Reading Round Up for November 2021

This month’s Reading Round Up offers a collection of some of the best articles I read last month, covering topics including Gen Z, anti-trans laws, and the media’s role in lynchings. Plus a list of my own written work. Get those tabs ready!

My Writing

Book list: End the Year with a Bang! New Young Adult SFF for November & December 2021

Short fiction: Must-Read Speculative Short Fiction for October 2021

Bookmail: November 10, 2021

Librarianship: Cataloguing Questions

Readalikes: You’re Wrong About

Readalikes: Maintenance Phase

Readalikes: You Are Good

Feature: “Perceiver” by E. C. Fuller

Review: Alex Brown Reviews White Smoke by Tiffany D. Jackson

Review: “Briar Girls” by Rebecca Kim Wells

Essay: Hugo Spotlight: Moving Through Trauma in Susanna Clarke’s Piranesi

Other Works

“The secret court case 50 years ago that has robbed transgender people of their rights ever since” by Patrick Strudwick for I News: “The purpose, it seems, of this blackout was to uphold the patriarchal structure underpinning the monarchy, aristocracy, and hereditary peerages – the right of inheritance by the firstborn son. Or, to use the formal term, male primogeniture. The effect was to remove the human rights of transgender people that had previously existed – and in silence.”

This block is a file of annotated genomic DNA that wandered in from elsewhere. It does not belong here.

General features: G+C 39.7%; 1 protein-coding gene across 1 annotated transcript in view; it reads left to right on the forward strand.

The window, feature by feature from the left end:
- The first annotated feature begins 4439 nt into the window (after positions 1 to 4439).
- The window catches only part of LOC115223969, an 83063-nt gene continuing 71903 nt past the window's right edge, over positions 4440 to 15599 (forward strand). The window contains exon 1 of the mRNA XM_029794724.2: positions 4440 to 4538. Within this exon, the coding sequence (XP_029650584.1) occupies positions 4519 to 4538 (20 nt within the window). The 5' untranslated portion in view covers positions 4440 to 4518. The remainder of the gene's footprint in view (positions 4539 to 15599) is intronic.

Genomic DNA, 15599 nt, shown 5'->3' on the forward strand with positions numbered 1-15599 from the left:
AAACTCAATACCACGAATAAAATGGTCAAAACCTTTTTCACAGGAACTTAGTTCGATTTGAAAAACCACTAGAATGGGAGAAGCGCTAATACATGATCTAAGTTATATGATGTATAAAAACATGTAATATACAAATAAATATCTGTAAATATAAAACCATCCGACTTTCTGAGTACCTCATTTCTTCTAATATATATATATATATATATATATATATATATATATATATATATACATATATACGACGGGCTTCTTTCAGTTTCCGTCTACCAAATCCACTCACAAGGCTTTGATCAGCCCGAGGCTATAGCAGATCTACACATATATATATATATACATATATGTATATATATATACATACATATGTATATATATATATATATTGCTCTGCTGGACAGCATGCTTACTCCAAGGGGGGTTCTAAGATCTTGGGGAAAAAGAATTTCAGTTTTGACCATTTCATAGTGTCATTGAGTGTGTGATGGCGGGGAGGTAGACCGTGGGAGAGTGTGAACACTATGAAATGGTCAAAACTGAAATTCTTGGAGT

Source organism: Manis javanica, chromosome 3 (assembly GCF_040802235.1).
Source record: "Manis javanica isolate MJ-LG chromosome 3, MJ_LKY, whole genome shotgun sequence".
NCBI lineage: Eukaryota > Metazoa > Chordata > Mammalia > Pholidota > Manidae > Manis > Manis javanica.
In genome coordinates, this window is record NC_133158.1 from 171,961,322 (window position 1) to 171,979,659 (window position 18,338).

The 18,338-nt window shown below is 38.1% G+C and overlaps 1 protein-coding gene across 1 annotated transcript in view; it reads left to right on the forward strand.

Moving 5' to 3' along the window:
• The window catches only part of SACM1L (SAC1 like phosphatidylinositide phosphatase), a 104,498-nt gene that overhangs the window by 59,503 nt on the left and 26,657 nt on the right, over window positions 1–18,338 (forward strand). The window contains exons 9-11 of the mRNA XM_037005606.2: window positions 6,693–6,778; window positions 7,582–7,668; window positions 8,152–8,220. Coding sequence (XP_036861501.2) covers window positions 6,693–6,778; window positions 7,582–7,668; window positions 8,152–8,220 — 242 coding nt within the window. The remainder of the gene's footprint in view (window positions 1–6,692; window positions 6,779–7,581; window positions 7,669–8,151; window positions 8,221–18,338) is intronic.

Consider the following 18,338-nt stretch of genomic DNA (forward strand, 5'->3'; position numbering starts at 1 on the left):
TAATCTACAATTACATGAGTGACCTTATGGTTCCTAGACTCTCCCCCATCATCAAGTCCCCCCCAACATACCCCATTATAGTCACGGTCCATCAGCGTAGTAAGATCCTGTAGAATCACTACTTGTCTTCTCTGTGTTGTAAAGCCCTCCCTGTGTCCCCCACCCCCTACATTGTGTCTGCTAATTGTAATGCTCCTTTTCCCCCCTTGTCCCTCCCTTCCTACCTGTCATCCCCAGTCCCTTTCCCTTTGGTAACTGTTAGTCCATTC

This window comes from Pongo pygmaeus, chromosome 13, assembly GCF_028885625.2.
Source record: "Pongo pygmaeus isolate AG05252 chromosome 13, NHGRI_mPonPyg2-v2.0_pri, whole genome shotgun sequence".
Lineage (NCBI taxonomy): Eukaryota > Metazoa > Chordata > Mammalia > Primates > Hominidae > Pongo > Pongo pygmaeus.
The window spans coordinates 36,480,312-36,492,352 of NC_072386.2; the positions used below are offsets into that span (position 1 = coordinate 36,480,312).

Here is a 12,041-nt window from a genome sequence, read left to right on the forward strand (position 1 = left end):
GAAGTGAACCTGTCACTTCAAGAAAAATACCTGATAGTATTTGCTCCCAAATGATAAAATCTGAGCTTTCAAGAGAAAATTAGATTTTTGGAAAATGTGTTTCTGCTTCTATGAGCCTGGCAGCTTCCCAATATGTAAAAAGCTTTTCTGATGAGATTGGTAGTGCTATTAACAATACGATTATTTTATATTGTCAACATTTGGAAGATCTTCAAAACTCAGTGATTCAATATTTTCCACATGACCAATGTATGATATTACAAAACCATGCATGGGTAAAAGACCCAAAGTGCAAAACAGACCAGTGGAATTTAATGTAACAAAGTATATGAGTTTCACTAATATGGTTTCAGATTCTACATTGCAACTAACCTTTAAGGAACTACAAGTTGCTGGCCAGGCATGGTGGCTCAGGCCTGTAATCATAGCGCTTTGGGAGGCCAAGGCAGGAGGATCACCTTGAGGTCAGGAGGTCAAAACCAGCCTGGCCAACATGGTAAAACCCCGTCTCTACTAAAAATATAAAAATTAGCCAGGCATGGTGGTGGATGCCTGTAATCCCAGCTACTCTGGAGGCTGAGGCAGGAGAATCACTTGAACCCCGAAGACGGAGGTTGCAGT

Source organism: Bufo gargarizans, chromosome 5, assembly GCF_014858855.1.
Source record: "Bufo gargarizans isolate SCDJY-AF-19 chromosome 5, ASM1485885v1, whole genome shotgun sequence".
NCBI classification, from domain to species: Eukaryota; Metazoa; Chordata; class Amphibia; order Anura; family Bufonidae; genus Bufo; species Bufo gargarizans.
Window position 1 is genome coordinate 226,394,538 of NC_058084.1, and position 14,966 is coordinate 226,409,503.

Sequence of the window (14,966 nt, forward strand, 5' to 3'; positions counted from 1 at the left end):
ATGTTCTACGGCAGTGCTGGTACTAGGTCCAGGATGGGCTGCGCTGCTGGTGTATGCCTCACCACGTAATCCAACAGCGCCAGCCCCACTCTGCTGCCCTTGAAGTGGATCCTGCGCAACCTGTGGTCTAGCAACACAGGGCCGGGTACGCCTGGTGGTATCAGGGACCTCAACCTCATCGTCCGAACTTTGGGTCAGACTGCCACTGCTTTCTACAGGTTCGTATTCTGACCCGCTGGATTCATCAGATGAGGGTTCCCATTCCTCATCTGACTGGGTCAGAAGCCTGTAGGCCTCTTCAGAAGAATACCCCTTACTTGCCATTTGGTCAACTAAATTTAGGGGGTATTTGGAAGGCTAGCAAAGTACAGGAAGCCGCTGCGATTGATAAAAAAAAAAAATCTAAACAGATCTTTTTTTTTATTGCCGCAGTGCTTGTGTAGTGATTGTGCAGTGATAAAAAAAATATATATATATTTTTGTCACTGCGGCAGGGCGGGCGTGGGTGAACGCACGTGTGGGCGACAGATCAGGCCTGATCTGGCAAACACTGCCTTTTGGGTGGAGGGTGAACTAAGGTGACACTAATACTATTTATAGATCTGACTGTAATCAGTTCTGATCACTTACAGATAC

“For scores of years, newspapers printed hate, leading to racist terror lynchings and massacres of Black Americans” by DeNeen L. Brown for The Howard Center For Investigative Journalism: “For decades, hundreds of white-owned newspapers across the country incited the racist terror lynchings and massacres of thousands of Black Americans. In their headlines, these newspapers often promoted the brutality of white lynch mobs and chronicled the gruesome details of the lynchings. Many white reporters stood on the sidelines of Jim Crow lynchings as Black men, women, teenagers and children were hanged from trees and burned alive. White mobs often posed on courthouse lawns, grinning for photos that ran on front pages of mainstream newspapers.”

“FILE NOT FOUND: A generation that grew up with Google is forcing professors to rethink their lesson plans” by Monica Chin for The Verge: “Gradually, Garland came to the same realization that many of her fellow educators have reached in the past four years: the concept of file folders and directories, essential to previous generations’ understanding of computers, is gibberish to many modern students.”

“Whose Story Is It To Tell?” by Ijeoma Oluo: “We are social creatures. Even us introverts do not live our lives in complete solitude. When we decide to tell our story, there will always be other people in that story. The majority of the time, we cannot claim 100% ownership of a story. If we are to be ethical writers, we must consider (with some exceptions outlined a little further down below) the other people in the story.”

“The Racist Origins of US Gun Control: Laws Designed To Disarm Slaves, Freedmen, And African-Americans” by Steve Ekwall: “Before the Civil War ended, State “Slave Codes” prohibited slaves from owning guns.”

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